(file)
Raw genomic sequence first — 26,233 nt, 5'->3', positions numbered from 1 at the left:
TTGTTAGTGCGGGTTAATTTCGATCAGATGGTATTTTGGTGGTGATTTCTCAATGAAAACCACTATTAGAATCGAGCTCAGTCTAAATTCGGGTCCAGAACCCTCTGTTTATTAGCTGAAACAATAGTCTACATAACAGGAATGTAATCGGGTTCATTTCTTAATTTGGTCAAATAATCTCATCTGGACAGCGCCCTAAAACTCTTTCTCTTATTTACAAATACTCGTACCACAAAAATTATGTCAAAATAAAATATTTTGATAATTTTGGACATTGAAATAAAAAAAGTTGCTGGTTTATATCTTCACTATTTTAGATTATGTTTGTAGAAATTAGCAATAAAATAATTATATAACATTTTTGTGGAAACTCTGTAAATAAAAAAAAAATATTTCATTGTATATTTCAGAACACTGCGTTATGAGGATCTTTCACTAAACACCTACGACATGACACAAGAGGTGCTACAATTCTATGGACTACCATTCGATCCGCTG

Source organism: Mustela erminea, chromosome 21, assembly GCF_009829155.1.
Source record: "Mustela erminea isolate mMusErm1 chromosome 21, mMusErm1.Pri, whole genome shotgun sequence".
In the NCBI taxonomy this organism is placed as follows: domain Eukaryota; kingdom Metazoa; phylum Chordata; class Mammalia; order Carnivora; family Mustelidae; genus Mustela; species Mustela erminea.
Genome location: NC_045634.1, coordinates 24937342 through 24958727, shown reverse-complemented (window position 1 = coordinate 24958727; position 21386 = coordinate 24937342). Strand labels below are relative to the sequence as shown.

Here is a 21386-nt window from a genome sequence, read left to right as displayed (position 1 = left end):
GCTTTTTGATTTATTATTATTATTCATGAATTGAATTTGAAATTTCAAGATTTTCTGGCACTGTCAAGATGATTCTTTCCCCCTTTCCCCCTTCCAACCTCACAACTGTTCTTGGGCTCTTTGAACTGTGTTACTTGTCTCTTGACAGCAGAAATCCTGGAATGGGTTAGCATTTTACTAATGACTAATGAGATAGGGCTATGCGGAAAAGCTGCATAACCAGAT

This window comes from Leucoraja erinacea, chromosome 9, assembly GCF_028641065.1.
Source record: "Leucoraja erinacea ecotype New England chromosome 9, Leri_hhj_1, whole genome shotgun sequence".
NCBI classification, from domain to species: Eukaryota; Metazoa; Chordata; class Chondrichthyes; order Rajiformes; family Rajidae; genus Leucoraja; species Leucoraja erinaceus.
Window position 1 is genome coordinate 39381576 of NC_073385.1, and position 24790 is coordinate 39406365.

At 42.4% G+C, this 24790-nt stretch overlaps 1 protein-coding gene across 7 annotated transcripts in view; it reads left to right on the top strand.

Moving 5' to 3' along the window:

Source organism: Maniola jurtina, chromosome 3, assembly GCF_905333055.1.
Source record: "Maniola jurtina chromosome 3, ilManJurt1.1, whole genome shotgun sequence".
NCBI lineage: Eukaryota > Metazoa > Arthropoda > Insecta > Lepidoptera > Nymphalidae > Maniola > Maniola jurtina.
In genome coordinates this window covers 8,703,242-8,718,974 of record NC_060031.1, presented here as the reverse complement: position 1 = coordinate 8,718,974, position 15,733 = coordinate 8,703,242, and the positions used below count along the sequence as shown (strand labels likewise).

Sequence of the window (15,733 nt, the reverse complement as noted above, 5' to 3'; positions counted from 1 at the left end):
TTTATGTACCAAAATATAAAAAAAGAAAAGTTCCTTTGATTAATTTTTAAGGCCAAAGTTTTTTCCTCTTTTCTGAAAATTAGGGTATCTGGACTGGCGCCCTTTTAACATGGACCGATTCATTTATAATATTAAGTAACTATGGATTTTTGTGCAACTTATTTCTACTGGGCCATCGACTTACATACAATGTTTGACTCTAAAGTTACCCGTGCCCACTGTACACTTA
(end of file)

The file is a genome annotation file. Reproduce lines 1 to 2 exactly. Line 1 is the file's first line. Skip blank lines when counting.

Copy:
Raw genomic sequence first — 26,233 nt, 5'->3', positions numbered from 1 at the left:
TTGTTAGTGCGGGTTAATTTCGATCAGATGGTATTTTGGTGGTGATTTCTCAATGAAAACCACTATTAGAATCGAGCTCAGTCTAAATTCGGGTCCAGAACCCTCTGTTTATTAGCTGAAACAATAGTCTACATAACAGGAATGTAATCGGGTTCATTTCTTAATTTGGTCAAATAATCTCATCTGGACAGCGCCCTAAAACTCTTTCTCTTATTTACAAATACTCGTACCACAAAAATTATGTCAAAATAAAATATTTTGATAATTTTGGACATTGAAATAAAAAAAGTTGCTGGTTTATATCTTCACTATTTTAGATTATGTTTGTAGAAATTAGCAATAAAATAATTATATAACATTTTTGTGGAAACTCTGTAAATAAAAAAAAAATATTTCATTGTATATTTCAGAACACTGCGTTATGAGGATCTTTCACTAAACACCTACGACATGACACAAGAGGTGCTACAATTCTATGGACTACCATTCGATCCGCTG